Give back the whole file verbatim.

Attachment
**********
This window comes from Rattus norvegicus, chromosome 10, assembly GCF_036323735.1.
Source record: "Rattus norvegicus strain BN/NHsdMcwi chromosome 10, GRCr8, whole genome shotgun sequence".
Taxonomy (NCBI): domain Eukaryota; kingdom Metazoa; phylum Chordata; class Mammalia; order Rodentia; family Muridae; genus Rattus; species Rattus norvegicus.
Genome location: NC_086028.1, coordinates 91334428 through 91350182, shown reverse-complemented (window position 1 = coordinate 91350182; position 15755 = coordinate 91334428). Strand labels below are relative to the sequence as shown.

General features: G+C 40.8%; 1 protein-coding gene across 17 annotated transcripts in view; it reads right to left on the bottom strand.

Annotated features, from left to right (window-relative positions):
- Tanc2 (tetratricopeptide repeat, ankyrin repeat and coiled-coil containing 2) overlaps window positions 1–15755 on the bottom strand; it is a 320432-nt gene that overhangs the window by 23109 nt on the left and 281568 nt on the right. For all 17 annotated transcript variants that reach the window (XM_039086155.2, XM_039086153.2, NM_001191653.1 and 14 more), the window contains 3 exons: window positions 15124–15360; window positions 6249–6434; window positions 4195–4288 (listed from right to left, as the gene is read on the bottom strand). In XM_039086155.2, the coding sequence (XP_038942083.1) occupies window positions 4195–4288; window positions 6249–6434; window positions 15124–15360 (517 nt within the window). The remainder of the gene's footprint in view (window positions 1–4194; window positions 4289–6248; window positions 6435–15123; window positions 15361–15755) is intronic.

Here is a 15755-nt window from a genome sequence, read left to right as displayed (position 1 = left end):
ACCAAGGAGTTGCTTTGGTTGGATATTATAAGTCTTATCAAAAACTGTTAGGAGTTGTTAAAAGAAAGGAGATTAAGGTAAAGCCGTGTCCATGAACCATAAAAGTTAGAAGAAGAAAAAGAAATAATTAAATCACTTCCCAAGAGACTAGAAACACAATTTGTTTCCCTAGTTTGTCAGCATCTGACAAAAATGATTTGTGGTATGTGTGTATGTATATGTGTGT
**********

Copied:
This window comes from Rattus norvegicus, chromosome 10, assembly GCF_036323735.1.
Source record: "Rattus norvegicus strain BN/NHsdMcwi chromosome 10, GRCr8, whole genome shotgun sequence".
Taxonomy (NCBI): domain Eukaryota; kingdom Metazoa; phylum Chordata; class Mammalia; order Rodentia; family Muridae; genus Rattus; species Rattus norvegicus.
Genome location: NC_086028.1, coordinates 91334428 through 91350182, shown reverse-complemented (window position 1 = coordinate 91350182; position 15755 = coordinate 91334428). Strand labels below are relative to the sequence as shown.

General features: G+C 40.8%; 1 protein-coding gene across 17 annotated transcripts in view; it reads right to left on the bottom strand.

Annotated features, from left to right (window-relative positions):
- Tanc2 (tetratricopeptide repeat, ankyrin repeat and coiled-coil containing 2) overlaps window positions 1–15755 on the bottom strand; it is a 320432-nt gene that overhangs the window by 23109 nt on the left and 281568 nt on the right. For all 17 annotated transcript variants that reach the window (XM_039086155.2, XM_039086153.2, NM_001191653.1 and 14 more), the window contains 3 exons: window positions 15124–15360; window positions 6249–6434; window positions 4195–4288 (listed from right to left, as the gene is read on the bottom strand). In XM_039086155.2, the coding sequence (XP_038942083.1) occupies window positions 4195–4288; window positions 6249–6434; window positions 15124–15360 (517 nt within the window). The remainder of the gene's footprint in view (window positions 1–4194; window positions 4289–6248; window positions 6435–15123; window positions 15361–15755) is intronic.

Here is a 15755-nt window from a genome sequence, read left to right as displayed (position 1 = left end):
ACCAAGGAGTTGCTTTGGTTGGATATTATAAGTCTTATCAAAAACTGTTAGGAGTTGTTAAAAGAAAGGAGATTAAGGTAAAGCCGTGTCCATGAACCATAAAAGTTAGAAGAAGAAAAAGAAATAATTAAATCACTTCCCAAGAGACTAGAAACACAATTTGTTTCCCTAGTTTGTCAGCATCTGACAAAAATGATTTGTGGTATGTGTGTATGTATATGTGTGT